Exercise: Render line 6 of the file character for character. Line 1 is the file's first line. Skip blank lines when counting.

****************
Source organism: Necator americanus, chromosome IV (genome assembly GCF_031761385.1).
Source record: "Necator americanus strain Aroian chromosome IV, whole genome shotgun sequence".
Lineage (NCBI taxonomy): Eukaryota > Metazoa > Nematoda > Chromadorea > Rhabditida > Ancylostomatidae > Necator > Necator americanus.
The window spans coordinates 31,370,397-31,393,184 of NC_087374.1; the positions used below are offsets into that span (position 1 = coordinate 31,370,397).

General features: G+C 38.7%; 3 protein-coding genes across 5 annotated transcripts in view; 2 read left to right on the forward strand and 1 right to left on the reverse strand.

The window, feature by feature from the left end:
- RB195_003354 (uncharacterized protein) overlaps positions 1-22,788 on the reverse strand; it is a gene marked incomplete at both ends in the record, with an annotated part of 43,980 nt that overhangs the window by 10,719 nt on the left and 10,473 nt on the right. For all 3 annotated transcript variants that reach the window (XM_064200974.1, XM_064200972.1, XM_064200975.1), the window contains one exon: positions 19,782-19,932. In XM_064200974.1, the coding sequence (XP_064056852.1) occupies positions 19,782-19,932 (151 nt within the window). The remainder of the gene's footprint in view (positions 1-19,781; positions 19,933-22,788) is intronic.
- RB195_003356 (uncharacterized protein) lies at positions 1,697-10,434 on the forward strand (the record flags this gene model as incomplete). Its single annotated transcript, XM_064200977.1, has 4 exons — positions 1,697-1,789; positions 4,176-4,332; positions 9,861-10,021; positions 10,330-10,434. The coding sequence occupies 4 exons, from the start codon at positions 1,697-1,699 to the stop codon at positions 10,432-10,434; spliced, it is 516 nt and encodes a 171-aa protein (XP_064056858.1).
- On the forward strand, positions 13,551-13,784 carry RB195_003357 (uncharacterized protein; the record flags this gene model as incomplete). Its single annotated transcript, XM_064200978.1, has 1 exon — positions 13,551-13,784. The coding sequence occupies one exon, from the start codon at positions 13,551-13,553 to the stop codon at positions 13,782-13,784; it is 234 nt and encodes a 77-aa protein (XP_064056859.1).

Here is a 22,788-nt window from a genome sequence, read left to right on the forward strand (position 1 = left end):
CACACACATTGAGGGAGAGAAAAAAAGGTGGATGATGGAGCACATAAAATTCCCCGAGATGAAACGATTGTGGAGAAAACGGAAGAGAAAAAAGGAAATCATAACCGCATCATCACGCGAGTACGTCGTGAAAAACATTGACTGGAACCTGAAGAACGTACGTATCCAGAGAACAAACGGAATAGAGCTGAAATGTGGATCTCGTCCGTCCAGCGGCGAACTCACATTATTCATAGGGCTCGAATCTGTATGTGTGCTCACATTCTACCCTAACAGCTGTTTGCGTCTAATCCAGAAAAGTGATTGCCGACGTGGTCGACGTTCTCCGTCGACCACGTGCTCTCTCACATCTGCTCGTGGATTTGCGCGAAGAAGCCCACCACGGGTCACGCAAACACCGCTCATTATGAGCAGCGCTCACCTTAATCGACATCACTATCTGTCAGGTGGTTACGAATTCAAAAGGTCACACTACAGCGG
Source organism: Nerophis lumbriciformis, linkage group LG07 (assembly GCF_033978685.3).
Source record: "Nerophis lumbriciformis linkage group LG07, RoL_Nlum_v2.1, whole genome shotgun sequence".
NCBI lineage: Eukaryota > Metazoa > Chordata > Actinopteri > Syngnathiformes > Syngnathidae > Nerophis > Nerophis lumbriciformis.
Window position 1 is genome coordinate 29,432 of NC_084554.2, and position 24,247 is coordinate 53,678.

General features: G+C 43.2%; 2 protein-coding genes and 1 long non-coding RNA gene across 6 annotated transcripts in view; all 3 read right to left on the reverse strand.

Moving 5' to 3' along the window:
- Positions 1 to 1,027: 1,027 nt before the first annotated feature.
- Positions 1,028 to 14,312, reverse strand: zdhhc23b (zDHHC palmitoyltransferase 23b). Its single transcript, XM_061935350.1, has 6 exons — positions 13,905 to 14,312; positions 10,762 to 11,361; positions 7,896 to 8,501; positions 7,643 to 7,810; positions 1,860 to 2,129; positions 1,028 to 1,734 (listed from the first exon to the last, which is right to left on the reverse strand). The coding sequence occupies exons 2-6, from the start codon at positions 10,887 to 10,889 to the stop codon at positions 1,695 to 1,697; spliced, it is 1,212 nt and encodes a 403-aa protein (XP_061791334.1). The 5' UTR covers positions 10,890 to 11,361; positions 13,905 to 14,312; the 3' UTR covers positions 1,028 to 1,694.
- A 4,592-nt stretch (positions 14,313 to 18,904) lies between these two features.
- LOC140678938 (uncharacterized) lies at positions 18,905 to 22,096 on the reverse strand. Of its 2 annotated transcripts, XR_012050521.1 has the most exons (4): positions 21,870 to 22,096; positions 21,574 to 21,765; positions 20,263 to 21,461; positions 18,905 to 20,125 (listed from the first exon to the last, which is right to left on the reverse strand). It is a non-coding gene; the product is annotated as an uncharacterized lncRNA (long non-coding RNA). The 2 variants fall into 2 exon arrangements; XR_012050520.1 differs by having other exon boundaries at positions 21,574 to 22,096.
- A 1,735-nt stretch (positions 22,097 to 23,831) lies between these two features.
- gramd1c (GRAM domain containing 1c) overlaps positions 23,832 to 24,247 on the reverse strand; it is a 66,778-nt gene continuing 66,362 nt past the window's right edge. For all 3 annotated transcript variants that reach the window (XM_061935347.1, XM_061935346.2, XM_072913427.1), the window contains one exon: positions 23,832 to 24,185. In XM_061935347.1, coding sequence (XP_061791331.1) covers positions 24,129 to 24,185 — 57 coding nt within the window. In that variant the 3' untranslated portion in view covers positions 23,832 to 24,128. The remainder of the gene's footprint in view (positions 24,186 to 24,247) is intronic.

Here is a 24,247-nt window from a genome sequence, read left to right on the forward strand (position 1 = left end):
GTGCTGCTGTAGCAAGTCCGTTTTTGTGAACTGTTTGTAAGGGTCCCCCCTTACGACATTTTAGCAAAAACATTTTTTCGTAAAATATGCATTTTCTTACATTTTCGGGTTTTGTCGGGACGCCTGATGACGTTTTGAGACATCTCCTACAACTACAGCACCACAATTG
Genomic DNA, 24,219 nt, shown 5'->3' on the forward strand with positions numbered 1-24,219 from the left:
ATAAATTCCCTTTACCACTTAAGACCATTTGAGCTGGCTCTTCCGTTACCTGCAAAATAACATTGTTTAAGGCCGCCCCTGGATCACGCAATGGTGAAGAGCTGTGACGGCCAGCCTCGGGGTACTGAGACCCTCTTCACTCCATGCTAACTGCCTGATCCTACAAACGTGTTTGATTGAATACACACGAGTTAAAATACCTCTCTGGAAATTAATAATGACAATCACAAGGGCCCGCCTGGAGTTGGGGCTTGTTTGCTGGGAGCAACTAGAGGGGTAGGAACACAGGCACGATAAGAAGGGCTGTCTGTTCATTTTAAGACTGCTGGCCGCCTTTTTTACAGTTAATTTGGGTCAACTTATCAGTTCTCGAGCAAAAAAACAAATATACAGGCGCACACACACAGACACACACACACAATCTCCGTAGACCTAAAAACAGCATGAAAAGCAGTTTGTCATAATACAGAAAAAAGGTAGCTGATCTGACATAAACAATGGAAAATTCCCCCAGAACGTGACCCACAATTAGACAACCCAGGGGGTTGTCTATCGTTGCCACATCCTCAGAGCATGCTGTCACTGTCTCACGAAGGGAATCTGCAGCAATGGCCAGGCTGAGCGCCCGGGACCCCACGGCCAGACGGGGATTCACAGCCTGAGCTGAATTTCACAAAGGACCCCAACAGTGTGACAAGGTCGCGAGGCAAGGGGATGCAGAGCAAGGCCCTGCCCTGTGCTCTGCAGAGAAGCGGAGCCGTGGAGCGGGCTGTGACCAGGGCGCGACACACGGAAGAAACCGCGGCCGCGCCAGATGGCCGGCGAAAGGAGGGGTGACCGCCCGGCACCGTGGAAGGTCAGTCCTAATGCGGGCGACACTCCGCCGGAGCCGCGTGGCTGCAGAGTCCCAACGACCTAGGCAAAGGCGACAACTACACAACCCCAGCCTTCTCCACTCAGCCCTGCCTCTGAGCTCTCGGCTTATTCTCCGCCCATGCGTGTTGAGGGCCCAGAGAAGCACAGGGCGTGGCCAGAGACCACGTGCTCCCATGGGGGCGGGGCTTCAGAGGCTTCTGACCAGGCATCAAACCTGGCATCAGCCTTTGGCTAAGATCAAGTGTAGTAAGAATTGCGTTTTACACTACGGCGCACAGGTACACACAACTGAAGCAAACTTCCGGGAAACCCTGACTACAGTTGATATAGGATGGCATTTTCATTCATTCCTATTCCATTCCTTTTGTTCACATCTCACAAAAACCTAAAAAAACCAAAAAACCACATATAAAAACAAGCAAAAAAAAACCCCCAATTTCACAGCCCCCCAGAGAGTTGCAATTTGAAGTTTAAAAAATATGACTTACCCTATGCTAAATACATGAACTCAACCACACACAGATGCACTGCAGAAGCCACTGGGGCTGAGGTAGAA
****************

The window, feature by feature from the left end: